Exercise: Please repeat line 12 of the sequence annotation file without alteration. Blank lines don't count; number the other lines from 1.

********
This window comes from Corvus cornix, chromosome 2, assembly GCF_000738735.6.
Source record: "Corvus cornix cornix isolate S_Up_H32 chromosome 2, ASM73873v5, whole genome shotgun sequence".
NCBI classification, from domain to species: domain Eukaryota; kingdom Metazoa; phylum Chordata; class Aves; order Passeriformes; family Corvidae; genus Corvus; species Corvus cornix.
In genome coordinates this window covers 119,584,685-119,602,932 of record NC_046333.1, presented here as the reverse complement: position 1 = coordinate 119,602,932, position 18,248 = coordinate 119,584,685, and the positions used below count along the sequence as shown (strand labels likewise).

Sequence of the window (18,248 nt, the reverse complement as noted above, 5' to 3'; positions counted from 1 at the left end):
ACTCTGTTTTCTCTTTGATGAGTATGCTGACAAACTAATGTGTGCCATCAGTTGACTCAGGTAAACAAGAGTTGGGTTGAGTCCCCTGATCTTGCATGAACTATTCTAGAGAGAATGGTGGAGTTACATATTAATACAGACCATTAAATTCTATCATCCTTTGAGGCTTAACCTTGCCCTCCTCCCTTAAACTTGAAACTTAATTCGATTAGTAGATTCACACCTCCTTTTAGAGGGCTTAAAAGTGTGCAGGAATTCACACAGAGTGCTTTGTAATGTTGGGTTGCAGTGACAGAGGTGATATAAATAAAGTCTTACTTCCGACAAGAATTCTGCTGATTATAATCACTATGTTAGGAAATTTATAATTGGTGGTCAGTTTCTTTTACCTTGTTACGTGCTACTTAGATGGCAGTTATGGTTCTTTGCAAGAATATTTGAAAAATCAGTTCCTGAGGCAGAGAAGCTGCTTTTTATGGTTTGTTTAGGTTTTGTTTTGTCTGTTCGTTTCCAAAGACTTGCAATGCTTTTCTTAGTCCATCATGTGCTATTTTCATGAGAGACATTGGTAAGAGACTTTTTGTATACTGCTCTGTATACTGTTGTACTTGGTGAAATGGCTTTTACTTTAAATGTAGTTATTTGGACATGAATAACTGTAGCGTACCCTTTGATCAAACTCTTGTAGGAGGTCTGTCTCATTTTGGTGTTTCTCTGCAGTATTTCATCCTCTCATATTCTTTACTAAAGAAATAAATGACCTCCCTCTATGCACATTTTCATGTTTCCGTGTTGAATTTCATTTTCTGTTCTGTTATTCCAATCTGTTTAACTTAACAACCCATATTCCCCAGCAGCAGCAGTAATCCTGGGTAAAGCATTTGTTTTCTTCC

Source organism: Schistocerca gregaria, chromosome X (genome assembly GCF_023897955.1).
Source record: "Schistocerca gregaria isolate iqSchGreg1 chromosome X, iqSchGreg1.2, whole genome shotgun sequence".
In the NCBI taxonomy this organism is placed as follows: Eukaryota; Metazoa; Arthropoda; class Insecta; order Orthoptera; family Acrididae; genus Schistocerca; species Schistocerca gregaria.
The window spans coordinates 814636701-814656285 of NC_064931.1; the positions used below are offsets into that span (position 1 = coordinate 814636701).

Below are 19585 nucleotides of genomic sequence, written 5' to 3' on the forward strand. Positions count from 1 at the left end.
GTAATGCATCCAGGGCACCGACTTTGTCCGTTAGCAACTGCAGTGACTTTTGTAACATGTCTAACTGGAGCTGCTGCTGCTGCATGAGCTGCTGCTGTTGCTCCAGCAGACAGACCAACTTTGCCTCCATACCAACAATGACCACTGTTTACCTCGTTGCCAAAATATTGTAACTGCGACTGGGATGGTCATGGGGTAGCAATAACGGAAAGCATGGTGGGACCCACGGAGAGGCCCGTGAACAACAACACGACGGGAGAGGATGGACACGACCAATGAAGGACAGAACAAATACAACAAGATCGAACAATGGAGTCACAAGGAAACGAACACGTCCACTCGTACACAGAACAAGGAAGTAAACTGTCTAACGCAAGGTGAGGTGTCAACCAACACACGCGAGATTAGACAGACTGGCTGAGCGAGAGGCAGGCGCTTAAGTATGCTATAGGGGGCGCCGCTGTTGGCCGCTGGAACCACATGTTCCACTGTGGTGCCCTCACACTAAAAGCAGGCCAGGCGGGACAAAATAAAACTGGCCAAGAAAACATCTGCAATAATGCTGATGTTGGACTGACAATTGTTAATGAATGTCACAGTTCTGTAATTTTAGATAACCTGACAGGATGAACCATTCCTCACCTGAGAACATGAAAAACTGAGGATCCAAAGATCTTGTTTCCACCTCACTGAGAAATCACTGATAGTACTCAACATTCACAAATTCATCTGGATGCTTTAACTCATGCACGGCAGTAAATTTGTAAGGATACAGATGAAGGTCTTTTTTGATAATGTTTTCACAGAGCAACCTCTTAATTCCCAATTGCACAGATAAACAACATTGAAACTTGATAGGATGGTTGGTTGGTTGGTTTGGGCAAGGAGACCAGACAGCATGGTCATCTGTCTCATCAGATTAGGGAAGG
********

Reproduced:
GTAATGCATCCAGGGCACCGACTTTGTCCGTTAGCAACTGCAGTGACTTTTGTAACATGTCTAACTGGAGCTGCTGCTGCTGCATGAGCTGCTGCTGTTGCTCCAGCAGACAGACCAACTTTGCCTCCATACCAACAATGACCACTGTTTACCTCGTTGCCAAAATATTGTAACTGCGACTGGGATGGTCATGGGGTAGCAATAACGGAAAGCATGGTGGGACCCACGGAGAGGCCCGTGAACAACAACACGACGGGAGAGGATGGACACGACCAATGAAGGACAGAACAAATACAACAAGATCGAACAATGGAGTCACAAGGAAACGAACACGTCCACTCGTACACAGAACAAGGAAGTAAACTGTCTAACGCAAGGTGAGGTGTCAACCAACACACGCGAGATTAGACAGACTGGCTGAGCGAGAGGCAGGCGCTTAAGTATGCTATAGGGGGCGCCGCTGTTGGCCGCTGGAACCACATGTTCCACTGTGGTGCCCTCACACTAAAAGCAGGCCAGGCGGGACAAAATAAAACTGGCCAAGAAAACATCTGCAATAATGCTGATGTTGGACTGACAATTGTTAATGAATGTCACAGTTCTGTAATTTTAGATAACCTGACAGGATGAACCATTCCTCACCTGAGAACATGAAAAACTGAGGATCCAAAGATCTTGTTTCCACCTCACTGAGAAATCACTGATAGTACTCAACATTCACAAATTCATCTGGATGCTTTAACTCATGCACGGCAGTAAATTTGTAAGGATACAGATGAAGGTCTTTTTTGATAATGTTTTCACAGAGCAACCTCTTAATTCCCAATTGCACAGATAAACAACATTGAAACTTGATAGGATGGTTGGTTGGTTGGTTTGGGCAAGGAGACCAGACAGCATGGTCATCTGTCTCATCAGATTAGGGAAGG